|Matthias Puschmann: “A 360-degree view of what the global entertainment industry is doing online”|
BROADCASTERS and producers are no longer in any doubt that digital brand extensions are crucial to engaging with younger audiences.
What they may still question, however, is how best to connect with those pesky digital natives; what works online, with which properties and to what measurable effect; and how much time, effort and money should be invested in dark arts of social TV, second-screen solutions, multiplatform storytelling, exclusive online content, apps for smartphones and tablets, play-along games and branded content.
Fortunately help is at hand in the form of the Berlin-based start-up VAST MEDIA, which specialises in providing market analysis in social TV and whose tracking service already counts the likes of ProSiebenSat.1, Canal+ and ITV Studios among its 20-odd broadcaster, production, brand and agency clients.
“We constantly monitor how international broadcasters and producers promote TV shows online and extend their brands digitally in order to drive engagement across various platforms,” says VAST MEDIA managing director Matthias Puschmann, who co-founded the company with Henner Herwig Jürgens in 2010. That information is presented to clients via a 40-page monthly [email protected] REPORT, chronicling the international broadcast community’s recent digital activities, from social-TV campaigns to play-along games; and the [email protected] DATABASE, which contains around 1,400 examples of social-TV examples and best practice. All entries in the B2B platform, which is updated daily, can be filtered and grouped by TV show, broadcaster, platform, market or genre. In other words, as Puschmann puts it: “We offer a 360-degree view of what the global entertainment industry is doing online, from the smallest Twitter-based voting initiative to huge competitions built around mega-formats like The Voice or social-media campaigns for global TV franchises like The Walking Dead.”
|A [email protected] REPORT showing hashtag voting for The Voice|
Puschmann claims his service is unique, saying that VAST MEDIA’s rival tracking agencies are more focused on the numbers behind shows than the creative ideas driving the hits, page views, viral buzz and social-media trends. Indeed, he says that one of the take-away points from VAST MEDIA’s first couple of years of operation is just how much creativity broadcasters and producers are throwing at the digital world. He professes himself “constantly amazed” by the variety, audacity and ingenuity of the online initiatives that are being employed to add value, create emotions, spark reactions and generate world-of-mouth.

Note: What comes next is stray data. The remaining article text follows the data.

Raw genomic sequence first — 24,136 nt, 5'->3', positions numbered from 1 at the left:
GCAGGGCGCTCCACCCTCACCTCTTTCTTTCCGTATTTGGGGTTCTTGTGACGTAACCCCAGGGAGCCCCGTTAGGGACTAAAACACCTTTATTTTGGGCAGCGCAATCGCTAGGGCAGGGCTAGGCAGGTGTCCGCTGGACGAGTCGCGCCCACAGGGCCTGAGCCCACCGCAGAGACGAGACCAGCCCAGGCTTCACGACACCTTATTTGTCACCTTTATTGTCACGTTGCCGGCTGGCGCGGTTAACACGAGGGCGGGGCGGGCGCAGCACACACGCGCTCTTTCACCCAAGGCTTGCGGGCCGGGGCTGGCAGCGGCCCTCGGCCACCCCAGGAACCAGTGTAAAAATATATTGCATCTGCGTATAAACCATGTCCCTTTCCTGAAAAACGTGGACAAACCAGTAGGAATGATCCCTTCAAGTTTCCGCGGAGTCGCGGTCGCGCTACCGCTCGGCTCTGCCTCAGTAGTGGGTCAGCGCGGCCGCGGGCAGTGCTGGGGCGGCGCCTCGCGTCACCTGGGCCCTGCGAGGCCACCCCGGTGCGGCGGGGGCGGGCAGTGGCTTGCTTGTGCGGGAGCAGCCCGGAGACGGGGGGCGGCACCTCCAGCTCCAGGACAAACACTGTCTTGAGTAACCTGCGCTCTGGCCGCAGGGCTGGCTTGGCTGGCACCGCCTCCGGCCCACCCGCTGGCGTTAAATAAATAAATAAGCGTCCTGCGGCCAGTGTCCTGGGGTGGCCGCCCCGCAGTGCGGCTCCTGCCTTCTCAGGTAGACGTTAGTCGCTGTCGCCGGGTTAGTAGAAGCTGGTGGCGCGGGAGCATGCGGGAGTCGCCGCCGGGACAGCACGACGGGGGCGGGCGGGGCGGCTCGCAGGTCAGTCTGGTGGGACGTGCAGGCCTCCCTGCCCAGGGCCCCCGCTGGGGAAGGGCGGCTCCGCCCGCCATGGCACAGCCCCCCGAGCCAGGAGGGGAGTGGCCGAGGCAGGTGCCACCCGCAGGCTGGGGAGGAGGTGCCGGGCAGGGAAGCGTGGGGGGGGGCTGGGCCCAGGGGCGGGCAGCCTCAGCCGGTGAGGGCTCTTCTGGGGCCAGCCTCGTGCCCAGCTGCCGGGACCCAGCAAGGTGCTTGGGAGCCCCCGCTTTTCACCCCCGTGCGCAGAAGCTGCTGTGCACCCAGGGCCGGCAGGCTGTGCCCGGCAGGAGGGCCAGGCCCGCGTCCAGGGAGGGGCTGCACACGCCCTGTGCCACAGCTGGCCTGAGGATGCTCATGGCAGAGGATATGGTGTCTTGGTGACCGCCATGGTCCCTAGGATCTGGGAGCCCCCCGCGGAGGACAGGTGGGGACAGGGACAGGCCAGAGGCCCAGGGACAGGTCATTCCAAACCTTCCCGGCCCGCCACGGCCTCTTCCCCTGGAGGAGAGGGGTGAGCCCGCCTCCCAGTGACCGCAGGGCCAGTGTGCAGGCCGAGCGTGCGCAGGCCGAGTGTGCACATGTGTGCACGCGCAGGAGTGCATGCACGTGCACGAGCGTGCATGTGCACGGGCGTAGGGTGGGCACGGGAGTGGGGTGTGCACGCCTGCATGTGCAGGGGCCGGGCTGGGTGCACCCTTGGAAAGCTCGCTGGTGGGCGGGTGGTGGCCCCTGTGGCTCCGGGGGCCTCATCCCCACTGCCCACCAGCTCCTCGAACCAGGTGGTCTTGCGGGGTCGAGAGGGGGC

And there’s no question that brand extensions work. Puschmann cites the Halloween Special of ABC Family’s teen drama Pretty Little Liars, which generated 1.1 million tweets in just 50 minutes. And then there was the French launch of post-apocalyptic thriller The Walking Dead, which saw French network NT1 run a guerrilla social-media campaign devised by Darewin, which resulted in disobedient fans being stalked by zombies on Twitter. “That created huge buzz and made people laugh,” Puschmann adds. “But it didn’t take much to stage in terms of investment — just a lot of imagination.”
A growing number of VAST MEDIA’s clients are active in the formats industry, where shows such as The X Factor and The Voice are setting the gold standard in terms of digital deployment. Sky Italia, for example, recently launched a series of digital extensions to migrate The X Factor across multiple screens before, during and after airing. A mix of social voting, exclusive online content, apps and community games resulted in more than 750,000 votes cast — astonishingly, almost the entirety of any given episode’s audience on Sky.
Puschmann is not surprised. The X Factor example, he says, only serves to underline a new reality: that today’s young viewers expect to engage with their favourite TV brands on multiple platforms and that broadcasters and producers will lose “the battle for attention” if they fail to deliver.
He adds: “Digital extensions may not make you money immediately. But the end of the day, audiences that fully engage with your content are the best ambassadors for your show. And that can certainly be monetised.”